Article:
Arts Listings

A Look Back at 2007 in Local Theater

By Ken Bullock, Special to the Planet
Friday December 28, 2007

Following a year that unfolded with more than a few surprises on East Bay stages, 2007 opened up with a bang and never really settled back. Big and small companies alike put on memor-able shows, and the overall level of theatricality appeared a couple notches higher than in the past. 

There were the completely original productions, homegrown by the little, labor-intensive troupes, like Clown Bible, Ten Red Hen’s musical comedy circus from Scripture, at the Willard Metalshop Theatre, and George Charbak’s TheatreInSearch staging of his wry retelling of Gilgamesh (“With a Long Prologue”), the oldest chestnut of all, at Ashby Stage—both innovative and unique.  

Russian actor-director Oleg Liptsin adapted Dostoevsky’s “Notes From Underground” as Apropos of the Wet Snow, also at the Metalshop, with excitingly theatrical interactive video meshed with phenomenal performances by Liptsin and Ai-Cheng Ho from Taiwan. (We’ll see more of Liptsin’s splendid stagecraft in 2008.)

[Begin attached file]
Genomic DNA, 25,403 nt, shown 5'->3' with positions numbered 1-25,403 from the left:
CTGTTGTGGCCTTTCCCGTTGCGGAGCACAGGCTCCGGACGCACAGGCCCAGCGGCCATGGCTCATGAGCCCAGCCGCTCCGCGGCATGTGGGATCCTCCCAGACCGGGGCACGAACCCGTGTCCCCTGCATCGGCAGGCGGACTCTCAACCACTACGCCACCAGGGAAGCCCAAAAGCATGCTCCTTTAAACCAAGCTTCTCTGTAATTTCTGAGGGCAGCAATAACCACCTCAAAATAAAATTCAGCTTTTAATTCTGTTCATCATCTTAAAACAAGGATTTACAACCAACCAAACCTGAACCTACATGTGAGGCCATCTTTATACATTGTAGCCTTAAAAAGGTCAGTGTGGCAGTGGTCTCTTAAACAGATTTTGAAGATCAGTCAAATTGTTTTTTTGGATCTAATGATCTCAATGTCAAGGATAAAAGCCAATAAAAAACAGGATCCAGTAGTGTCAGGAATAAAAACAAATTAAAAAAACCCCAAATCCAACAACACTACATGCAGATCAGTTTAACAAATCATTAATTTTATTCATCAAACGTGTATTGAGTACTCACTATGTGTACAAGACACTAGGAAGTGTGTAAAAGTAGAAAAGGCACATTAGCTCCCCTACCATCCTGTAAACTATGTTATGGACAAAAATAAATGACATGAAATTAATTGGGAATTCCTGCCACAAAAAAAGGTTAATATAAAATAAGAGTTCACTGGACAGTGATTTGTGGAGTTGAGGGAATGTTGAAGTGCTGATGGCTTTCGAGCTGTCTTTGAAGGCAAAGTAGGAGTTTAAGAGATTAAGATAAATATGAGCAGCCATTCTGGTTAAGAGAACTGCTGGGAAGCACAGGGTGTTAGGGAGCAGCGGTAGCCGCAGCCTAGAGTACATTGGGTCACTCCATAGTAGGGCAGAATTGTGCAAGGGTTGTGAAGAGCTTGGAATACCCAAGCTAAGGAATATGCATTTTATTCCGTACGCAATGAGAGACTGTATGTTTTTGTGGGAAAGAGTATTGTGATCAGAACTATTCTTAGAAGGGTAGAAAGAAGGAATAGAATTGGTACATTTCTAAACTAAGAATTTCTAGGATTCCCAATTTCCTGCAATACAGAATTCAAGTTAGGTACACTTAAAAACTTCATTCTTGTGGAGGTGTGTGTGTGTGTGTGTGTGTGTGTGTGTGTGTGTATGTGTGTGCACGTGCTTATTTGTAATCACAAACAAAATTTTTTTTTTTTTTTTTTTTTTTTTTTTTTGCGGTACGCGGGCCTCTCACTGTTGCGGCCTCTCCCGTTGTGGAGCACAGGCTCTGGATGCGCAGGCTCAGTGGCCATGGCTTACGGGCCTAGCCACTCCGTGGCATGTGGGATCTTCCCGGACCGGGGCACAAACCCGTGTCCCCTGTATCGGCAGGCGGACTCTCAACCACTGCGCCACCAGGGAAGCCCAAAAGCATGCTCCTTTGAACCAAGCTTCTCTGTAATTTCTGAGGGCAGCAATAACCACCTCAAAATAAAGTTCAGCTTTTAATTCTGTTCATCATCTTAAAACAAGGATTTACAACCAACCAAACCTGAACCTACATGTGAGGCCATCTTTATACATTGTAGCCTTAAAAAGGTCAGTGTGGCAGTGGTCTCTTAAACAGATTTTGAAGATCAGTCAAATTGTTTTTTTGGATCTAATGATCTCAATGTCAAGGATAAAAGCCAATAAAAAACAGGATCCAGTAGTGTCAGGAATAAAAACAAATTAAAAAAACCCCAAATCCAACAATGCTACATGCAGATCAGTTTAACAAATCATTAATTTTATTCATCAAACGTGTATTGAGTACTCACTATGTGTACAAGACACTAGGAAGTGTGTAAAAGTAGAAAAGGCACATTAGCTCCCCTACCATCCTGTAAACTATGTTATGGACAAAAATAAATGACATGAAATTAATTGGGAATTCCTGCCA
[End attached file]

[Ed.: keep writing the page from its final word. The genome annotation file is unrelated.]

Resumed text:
At the professional theaters—those abiding by Actors Equity contracts—there were such successes as the brilliant black comedy Pillowman at Berkeley Rep (and an interestingly operatic To the Lighthouse), as well as Pinter’s Birthday Party and seldom-performed (in America, at least) Terry Johnston’s Hysteria at the Aurora. CalShakes (just past the tunnel) came on strong with a bright version of Marivaux’s Triumph of Love and a gripping, modernized King Lear.  

Shotgun Players continued to perfect a stylish house look with Berkeley’s Lorin District-born Eisa Davis’ Pulitzer-nominated Bulrusher, as well as staging David Mamet’s intriguing Cryptogram at Ashby Stage and a swashbuckling Three Musketeers outdoors in John Hinkel Park.  

After a splendid season, including unusual stagings of Lessing’s pioneering parable of tolerance, Nathan the Wise, and a fabled postwar classic, Serjeant Musgrave’s Dance, never staged before hereabouts, TheatreFIRST, Oakland’s only resident company, lost its Old Oakland storefront stage and at present is still searching out a new home, meanwhile valiantly producing staged readings.